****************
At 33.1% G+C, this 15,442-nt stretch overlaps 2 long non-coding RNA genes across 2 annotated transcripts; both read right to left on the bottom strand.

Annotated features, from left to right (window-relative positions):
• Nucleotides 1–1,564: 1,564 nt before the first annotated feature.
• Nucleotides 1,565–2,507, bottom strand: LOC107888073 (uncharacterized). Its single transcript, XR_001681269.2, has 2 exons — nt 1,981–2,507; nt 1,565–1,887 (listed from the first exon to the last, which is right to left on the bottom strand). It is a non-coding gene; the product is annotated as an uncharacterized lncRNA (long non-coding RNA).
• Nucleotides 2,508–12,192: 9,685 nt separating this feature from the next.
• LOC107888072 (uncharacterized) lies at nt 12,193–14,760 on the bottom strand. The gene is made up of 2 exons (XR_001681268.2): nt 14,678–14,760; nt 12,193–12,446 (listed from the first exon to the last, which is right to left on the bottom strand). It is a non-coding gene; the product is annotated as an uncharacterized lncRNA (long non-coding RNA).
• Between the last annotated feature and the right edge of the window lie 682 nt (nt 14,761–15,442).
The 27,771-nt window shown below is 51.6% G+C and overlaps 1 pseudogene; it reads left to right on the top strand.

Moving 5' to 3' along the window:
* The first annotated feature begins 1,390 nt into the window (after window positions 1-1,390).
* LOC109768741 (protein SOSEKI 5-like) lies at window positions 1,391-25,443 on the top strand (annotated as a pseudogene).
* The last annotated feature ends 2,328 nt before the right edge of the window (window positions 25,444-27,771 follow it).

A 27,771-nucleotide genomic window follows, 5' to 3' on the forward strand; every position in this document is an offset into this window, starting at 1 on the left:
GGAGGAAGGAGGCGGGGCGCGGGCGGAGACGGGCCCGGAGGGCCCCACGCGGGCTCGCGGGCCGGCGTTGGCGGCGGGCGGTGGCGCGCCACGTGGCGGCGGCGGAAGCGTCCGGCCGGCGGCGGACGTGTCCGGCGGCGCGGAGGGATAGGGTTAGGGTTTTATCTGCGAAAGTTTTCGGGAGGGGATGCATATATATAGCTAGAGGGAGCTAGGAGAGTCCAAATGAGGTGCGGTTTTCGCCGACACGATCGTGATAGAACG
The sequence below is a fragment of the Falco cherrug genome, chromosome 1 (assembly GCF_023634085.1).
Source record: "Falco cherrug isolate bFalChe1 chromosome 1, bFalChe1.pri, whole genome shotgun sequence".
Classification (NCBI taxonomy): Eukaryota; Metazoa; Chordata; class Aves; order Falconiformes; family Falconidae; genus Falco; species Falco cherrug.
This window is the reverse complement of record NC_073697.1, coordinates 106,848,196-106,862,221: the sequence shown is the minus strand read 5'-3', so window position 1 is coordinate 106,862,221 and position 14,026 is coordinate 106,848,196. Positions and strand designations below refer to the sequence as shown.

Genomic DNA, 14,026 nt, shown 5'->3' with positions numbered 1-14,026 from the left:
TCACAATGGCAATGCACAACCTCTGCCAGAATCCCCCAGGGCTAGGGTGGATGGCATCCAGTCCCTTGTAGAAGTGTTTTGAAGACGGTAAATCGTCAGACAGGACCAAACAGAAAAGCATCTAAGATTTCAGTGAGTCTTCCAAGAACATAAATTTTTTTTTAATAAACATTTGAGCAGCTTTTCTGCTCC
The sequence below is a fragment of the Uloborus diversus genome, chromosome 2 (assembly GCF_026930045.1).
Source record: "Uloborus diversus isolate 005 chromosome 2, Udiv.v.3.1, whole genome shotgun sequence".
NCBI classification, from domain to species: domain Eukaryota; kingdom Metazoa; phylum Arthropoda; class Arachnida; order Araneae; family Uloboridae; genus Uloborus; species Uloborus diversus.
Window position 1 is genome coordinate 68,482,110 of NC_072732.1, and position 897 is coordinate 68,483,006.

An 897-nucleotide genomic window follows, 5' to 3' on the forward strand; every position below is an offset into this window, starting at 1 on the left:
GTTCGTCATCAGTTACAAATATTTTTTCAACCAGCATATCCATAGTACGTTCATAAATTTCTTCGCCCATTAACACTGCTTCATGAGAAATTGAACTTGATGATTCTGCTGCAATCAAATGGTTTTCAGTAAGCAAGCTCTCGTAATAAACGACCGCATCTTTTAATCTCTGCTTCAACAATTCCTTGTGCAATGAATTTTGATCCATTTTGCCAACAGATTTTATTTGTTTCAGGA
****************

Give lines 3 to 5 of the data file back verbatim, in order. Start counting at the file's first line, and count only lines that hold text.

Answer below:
• Nucleotides 1–1,564: 1,564 nt before the first annotated feature.
• Nucleotides 1,565–2,507, bottom strand: LOC107888073 (uncharacterized). Its single transcript, XR_001681269.2, has 2 exons — nt 1,981–2,507; nt 1,565–1,887 (listed from the first exon to the last, which is right to left on the bottom strand). It is a non-coding gene; the product is annotated as an uncharacterized lncRNA (long non-coding RNA).
• Nucleotides 2,508–12,192: 9,685 nt separating this feature from the next.